Feeding my aunts and cousins
To be honest, my mother is not the most experimental of cooks. Her specialty has always been French Canadian cuisine. She does not dabble too much in recipes from different countries, mostly because she’s never sure where to get the variety of herbs and spices required for the more exotic cuisines. But, when it comes to her style of cooking, the scope of her knowledge is vast, and always yummy! If I started listing everything she does well, I’m sure I could write at least ten pages, so I’ll just stick to major categories.
Meats she handles with great ease, to such a degree, I’ve never seen her use a thermometer to determine when it has reached the peak of perfection. From her experience on the farm, she knows all the different cuts of meat, and is never bashful about locating the butcher wherever she shops, and politely demanding exactly what she wants. Her roasts are always juicy, tender, and full of flavor. The pan juices or gravies are also guaranteed of deserving that extra slice of home baked bread to wipe your plate clean with.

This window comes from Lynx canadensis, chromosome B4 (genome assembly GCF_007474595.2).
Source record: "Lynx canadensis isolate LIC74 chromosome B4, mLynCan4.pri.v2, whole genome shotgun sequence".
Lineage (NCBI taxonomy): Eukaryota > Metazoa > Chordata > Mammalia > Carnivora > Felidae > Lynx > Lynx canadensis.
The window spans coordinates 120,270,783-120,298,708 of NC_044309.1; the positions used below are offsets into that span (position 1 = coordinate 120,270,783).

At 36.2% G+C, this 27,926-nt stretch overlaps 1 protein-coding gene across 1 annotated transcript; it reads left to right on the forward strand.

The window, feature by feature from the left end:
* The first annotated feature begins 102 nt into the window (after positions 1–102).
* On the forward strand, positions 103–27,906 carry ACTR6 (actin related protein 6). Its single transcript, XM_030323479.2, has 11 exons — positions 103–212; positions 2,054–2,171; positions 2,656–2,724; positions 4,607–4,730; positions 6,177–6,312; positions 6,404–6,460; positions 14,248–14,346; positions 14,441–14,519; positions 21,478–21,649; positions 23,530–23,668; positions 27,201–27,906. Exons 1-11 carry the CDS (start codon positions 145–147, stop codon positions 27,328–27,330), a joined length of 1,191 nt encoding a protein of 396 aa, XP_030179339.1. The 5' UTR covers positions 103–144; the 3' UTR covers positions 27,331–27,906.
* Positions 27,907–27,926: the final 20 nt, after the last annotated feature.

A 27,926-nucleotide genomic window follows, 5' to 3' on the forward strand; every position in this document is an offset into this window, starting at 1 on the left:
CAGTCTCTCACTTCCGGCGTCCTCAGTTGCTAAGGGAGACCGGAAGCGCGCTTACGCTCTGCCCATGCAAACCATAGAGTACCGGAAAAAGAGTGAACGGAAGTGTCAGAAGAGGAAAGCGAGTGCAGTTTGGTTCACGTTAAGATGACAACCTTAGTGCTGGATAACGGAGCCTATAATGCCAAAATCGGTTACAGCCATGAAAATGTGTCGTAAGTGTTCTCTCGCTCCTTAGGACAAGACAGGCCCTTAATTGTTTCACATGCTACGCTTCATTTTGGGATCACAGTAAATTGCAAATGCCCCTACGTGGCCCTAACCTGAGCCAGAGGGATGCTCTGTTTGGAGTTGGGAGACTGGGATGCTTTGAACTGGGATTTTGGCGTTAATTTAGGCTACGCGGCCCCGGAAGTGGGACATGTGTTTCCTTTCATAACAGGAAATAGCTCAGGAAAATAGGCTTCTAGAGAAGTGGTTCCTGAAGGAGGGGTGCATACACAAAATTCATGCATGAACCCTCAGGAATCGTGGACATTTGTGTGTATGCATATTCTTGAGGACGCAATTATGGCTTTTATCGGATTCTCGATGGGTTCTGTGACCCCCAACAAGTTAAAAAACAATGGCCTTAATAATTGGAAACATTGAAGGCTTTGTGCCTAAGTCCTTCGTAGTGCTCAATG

Her vegetables are also to die for, never just simply boiled or steamed and served as is. They are always somehow both tender and crisp, lovingly served up with melted butter, sautéed shallots, herbs and such. Her desserts you will always want seconds of, and maybe even thirds. The in-laws in fact were always trying to pry the secrets of how she made her pie crusts, but my mother kept that to herself.
Her soups were always a perfect ratio of goodies to broth. Even though my mother says I’m also a good cook, my soups are always hit and miss, even when I use recipes. Apparently, it is oh so easy to ruin a good soup: Too much of this, not enough of that, even just too much time on the boil, and you get a soup that is either too thin, or, you get something that looks (and tastes) like oatmeal.
My mother is such a good cook, that even things many excellent restaurants buy pre-made, she did well, and often. I’ve already mentioned the bread baking, but she also did pickling of all kinds. From beets, to cucumbers, to green tomato relish, my mother prepared them all, and with produce she herself grew in our garden. Did I forget to mention compotes, jams and jellies? Yep, and far better tasting than anything Smuckers could come up with.